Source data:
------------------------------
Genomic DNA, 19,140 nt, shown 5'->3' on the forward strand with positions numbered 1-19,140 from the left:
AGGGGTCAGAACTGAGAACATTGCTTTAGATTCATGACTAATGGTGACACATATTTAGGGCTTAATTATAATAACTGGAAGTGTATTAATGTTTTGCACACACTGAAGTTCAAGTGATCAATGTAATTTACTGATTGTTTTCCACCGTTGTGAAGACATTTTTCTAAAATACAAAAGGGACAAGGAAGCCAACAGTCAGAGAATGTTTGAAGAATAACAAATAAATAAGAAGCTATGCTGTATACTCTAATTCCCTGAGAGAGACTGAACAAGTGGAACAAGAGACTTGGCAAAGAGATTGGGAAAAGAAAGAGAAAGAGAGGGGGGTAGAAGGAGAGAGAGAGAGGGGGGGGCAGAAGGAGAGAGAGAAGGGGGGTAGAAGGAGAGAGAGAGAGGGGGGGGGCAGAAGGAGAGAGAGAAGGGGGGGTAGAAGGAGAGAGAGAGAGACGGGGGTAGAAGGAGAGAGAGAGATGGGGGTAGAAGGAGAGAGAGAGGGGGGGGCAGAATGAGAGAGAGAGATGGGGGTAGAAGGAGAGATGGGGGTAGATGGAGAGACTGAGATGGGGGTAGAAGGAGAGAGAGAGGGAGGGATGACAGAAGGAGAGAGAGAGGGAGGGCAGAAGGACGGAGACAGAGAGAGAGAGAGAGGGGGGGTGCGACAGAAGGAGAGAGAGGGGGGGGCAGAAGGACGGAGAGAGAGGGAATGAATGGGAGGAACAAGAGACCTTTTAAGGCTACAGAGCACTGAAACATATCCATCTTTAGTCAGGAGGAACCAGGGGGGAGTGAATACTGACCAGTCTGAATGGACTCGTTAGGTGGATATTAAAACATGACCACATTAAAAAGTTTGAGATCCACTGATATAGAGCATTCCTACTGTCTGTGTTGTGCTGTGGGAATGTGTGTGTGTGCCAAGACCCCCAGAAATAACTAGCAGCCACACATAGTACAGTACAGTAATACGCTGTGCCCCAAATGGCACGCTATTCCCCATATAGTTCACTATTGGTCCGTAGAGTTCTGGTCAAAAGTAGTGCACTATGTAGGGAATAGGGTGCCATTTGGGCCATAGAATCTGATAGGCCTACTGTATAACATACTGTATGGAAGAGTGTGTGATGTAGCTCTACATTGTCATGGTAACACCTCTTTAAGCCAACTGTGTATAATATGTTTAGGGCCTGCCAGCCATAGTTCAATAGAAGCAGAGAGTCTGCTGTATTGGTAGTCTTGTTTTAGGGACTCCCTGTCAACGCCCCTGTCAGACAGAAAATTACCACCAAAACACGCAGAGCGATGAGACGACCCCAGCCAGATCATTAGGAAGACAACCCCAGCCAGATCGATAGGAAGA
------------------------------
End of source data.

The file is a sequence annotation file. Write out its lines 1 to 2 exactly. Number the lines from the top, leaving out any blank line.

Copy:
Genomic DNA, 19,140 nt, shown 5'->3' on the forward strand with positions numbered 1-19,140 from the left:
AGGGGTCAGAACTGAGAACATTGCTTTAGATTCATGACTAATGGTGACACATATTTAGGGCTTAATTATAATAACTGGAAGTGTATTAATGTTTTGCACACACTGAAGTTCAAGTGATCAATGTAATTTACTGATTGTTTTCCACCGTTGTGAAGACATTTTTCTAAAATACAAAAGGGACAAGGAAGCCAACAGTCAGAGAATGTTTGAAGAATAACAAATAAATAAGAAGCTATGCTGTATACTCTAATTCCCTGAGAGAGACTGAACAAGTGGAACAAGAGACTTGGCAAAGAGATTGGGAAAAGAAAGAGAAAGAGAGGGGGGTAGAAGGAGAGAGAGAGAGGGGGGGGCAGAAGGAGAGAGAGAAGGGGGGTAGAAGGAGAGAGAGAGAGGGGGGGGGCAGAAGGAGAGAGAGAAGGGGGGGTAGAAGGAGAGAGAGAGAGACGGGGGTAGAAGGAGAGAGAGAGATGGGGGTAGAAGGAGAGAGAGAGGGGGGGGCAGAATGAGAGAGAGAGATGGGGGTAGAAGGAGAGATGGGGGTAGATGGAGAGACTGAGATGGGGGTAGAAGGAGAGAGAGAGGGAGGGATGACAGAAGGAGAGAGAGAGGGAGGGCAGAAGGACGGAGACAGAGAGAGAGAGAGAGGGGGGGTGCGACAGAAGGAGAGAGAGGGGGGGGCAGAAGGACGGAGAGAGAGGGAATGAATGGGAGGAACAAGAGACCTTTTAAGGCTACAGAGCACTGAAACATATCCATCTTTAGTCAGGAGGAACCAGGGGGGAGTGAATACTGACCAGTCTGAATGGACTCGTTAGGTGGATATTAAAACATGACCACATTAAAAAGTTTGAGATCCACTGATATAGAGCATTCCTACTGTCTGTGTTGTGCTGTGGGAATGTGTGTGTGTGCCAAGACCCCCAGAAATAACTAGCAGCCACACATAGTACAGTACAGTAATACGCTGTGCCCCAAATGGCACGCTATTCCCCATATAGTTCACTATTGGTCCGTAGAGTTCTGGTCAAAAGTAGTGCACTATGTAGGGAATAGGGTGCCATTTGGGCCATAGAATCTGATAGGCCTACTGTATAACATACTGTATGGAAGAGTGTGTGATGTAGCTCTACATTGTCATGGTAACACCTCTTTAAGCCAACTGTGTATAATATGTTTAGGGCCTGCCAGCCATAGTTCAATAGAAGCAGAGAGTCTGCTGTATTGGTAGTCTTGTTTTAGGGACTCCCTGTCAACGCCCCTGTCAGACAGAAAATTACCACCAAAACACGCAGAGCGATGAGACGACCCCAGCCAGATCATTAGGAAGACAACCCCAGCCAGATCGATAGGAAGA